A Pennsylvania hospital faces termination from the Medicare program following an unannounced complaint investigation by state health authorities in late March that found "there was a significant threat to the well-being of the patients at the facility." A ban on new patient admissions also was put in place by the state, which determined the hospital "does not have the means to obtain the proper equipment and supplies for surgical, outpatient and emergency services." According to local news reports, state inspectors found the hospital lacked basic surgical supplies (e.g., surgical gloves, medicated soap, syringes and needles) and failed to perform routine maintenance required for electrocardiograms, defibrillators, ventilators and similar equipment. Warning that "deficiencies have been determined to be of such a serious nature that they place the patients' health and/or safety in immediate jeopardy," the Centers for Medicare and Medicaid Services (CMS) notified the hospital, which recently filed Chapter 11 bankruptcy, that its provider agreement with the Medicare program would be terminated by April 19 "if the immediate jeopardy has not been removed by that date."
Although the situation at this hospital remains an outlier among Medicare providers, this case highlights the domino effect that an unannounced complaint investigation can have. Providers should be aware that CMS and state survey agencies have begun to employ immediate jeopardy termination rights with greater frequency. For example, last year two Texas hospitals were notified by CMS that the agency was exercising its immediate jeopardy rights following an unannounced inspection. In one of these cases, deficiencies were found in ten categories including patient privacy, unsanitary procedures, an insufficient number of signs advising patients of their rights, patient record documentation and communication involving patient grievances. This year two North Carolina hospitals were placed in immediate jeopardy by CMS with one of the facilities receiving its third immediate jeopardy status notice in as many months. Finally, an Ohio hospital was placed under immediate jeopardy status just last month by CMS for security issues within the facility.
Many of these actions follow the issuance of an October 2011 report by the HHS Office of Inspector General (OIG) on "Adverse Events In Hospitals: Medicare's Responses To Alleged Serious Events" which found that, although complaints generally were being investigated, scrutiny of the errors defined as initiating immediate jeopardy was wanting. The OIG report further urged CMS to follow the agency's policy of notifying accreditors when complaints are made against hospitals they accredit. Accreditors were notified by CMS only about a third of the time, according to the report.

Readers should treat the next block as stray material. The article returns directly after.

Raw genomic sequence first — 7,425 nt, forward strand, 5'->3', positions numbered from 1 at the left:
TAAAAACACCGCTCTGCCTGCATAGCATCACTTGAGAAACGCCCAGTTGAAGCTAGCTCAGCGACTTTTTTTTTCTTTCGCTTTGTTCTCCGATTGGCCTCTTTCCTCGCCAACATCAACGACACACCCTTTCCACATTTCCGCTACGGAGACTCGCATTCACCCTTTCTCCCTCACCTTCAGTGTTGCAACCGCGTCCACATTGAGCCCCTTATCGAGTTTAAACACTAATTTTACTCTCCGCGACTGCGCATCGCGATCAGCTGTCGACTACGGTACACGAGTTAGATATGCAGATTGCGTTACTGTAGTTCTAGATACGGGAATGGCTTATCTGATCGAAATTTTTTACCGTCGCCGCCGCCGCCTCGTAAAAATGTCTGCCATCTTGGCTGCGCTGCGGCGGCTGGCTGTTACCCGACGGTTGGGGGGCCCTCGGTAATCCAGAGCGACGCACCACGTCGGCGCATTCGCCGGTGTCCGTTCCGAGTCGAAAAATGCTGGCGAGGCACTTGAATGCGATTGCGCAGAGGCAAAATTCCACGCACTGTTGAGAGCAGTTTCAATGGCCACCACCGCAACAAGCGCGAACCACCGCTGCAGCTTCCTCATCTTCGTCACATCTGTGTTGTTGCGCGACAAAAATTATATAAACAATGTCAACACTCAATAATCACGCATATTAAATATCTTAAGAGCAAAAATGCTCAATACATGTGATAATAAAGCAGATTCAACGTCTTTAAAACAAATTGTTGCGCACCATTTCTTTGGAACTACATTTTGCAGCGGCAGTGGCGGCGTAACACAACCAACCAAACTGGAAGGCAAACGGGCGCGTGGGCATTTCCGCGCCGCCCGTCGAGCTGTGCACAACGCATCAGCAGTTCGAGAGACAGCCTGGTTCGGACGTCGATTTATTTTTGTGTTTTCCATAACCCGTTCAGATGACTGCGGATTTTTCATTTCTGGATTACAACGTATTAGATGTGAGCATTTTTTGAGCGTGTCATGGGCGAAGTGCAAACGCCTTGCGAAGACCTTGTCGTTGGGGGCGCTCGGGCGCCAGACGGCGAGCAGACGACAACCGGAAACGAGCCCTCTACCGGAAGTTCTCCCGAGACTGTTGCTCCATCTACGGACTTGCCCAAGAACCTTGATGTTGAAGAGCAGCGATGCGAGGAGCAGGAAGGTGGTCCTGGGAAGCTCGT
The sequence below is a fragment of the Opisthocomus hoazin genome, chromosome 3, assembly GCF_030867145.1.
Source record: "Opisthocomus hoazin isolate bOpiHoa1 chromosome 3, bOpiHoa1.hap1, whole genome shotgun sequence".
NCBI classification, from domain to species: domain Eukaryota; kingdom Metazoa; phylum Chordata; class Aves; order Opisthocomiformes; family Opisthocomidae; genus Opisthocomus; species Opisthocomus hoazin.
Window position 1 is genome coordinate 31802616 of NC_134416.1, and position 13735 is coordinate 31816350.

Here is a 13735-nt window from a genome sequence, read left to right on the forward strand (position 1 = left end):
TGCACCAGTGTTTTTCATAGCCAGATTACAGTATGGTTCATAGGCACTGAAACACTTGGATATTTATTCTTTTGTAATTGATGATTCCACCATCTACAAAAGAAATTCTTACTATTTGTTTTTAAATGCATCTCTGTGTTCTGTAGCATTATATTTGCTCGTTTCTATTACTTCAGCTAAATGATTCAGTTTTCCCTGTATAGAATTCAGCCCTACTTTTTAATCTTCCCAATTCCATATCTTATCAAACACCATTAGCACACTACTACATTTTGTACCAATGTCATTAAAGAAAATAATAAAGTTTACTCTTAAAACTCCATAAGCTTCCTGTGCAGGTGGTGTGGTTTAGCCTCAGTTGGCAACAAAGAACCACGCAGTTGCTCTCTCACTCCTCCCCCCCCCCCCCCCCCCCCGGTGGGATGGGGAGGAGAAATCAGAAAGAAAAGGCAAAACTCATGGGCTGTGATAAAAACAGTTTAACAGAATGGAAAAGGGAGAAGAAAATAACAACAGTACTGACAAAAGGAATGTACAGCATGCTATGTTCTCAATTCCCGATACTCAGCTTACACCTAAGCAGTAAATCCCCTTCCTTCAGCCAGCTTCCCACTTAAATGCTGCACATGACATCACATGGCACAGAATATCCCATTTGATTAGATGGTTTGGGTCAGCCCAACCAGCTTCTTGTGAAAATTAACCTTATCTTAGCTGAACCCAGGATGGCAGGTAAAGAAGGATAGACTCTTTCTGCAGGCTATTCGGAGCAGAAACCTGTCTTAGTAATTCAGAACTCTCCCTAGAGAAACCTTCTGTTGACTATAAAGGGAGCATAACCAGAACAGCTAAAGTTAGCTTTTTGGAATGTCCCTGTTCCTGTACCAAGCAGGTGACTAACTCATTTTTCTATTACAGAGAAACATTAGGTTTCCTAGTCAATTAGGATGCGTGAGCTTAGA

The OIG also urged CMS to exercise greater consistency in the enforcement and monitoring of corrective actions. This more intrusive monitoring may require hospitals to implement systemic condition of participation reviews following an immediate jeopardy event to avoid a series of immediate jeopardy findings. For example, as a result of an October 2011 complaint investigation, a Florida hospital system was placed in immediate jeopardy status for events associated with the death of a patient. Subsequent to the submission of a plan of correction, CMS lifted the immediate jeopardy status after a follow-up survey by the state confirmed compliance with the Medicare conditions of participation. However, the system also was advised at the time that "a full Medicare survey" could be expected in the future. Upon the full Medicare survey in January, immediate jeopardy was imposed again for a day as a result of quality performance, infection control and governance deficiencies. The deficiencies that led to the second immediate jeopardy -- which included construction dust from a renovation project that had not been fully sealed off from surgical patient waiting areas; a student nurse carrying a narcotic syringe in his shirt pocket; staff members using their hands to turn off the sink spigot instead of a paper towel; improper monitoring of hazardous waste in the dialysis department and improperly cleansed glucometers -- were not particularly unusual.
Providers should be on alert for such inspections, as recent OIG audits also indicate a trend toward treating violated conditions of participation -- such as minimum continued education training -- as violated conditions of payment and using such deficiencies as a basis for payment recovery.